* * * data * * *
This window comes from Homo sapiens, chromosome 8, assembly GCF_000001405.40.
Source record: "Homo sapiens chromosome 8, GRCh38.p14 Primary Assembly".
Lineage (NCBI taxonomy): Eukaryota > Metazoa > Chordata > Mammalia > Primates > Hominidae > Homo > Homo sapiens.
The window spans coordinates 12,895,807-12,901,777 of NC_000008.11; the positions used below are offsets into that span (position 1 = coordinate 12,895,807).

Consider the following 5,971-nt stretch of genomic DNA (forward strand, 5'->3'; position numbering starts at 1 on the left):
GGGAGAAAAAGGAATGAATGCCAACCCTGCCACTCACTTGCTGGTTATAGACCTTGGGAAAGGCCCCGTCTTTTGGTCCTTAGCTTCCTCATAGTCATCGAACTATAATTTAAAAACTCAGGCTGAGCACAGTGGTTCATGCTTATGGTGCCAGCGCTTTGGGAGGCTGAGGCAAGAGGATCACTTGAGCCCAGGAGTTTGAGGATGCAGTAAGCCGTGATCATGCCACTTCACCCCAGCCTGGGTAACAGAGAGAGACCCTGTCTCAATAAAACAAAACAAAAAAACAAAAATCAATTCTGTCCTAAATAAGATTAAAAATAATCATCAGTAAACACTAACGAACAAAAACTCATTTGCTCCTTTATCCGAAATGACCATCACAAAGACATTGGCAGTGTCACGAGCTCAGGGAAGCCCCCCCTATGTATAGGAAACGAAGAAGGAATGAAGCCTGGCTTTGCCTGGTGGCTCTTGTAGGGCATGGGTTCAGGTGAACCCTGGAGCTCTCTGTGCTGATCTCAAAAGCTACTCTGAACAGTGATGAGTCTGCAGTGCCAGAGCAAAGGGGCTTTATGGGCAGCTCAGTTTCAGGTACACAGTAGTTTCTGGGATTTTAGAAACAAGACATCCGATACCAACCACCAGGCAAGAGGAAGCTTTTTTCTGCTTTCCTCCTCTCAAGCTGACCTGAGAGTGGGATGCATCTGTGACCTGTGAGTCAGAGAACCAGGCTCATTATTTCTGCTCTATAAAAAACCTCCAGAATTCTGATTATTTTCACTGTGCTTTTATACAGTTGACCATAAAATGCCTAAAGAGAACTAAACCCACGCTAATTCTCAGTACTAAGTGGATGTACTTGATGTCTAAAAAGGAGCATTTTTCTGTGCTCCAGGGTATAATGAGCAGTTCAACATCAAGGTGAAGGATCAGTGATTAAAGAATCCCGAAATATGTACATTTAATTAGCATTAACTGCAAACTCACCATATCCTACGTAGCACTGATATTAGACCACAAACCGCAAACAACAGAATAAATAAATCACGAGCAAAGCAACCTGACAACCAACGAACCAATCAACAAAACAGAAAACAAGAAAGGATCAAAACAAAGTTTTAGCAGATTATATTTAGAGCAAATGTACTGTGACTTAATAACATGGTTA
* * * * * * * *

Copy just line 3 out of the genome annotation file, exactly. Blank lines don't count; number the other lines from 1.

Lineage (NCBI taxonomy): Eukaryota > Metazoa > Chordata > Mammalia > Primates > Hominidae > Homo > Homo sapiens.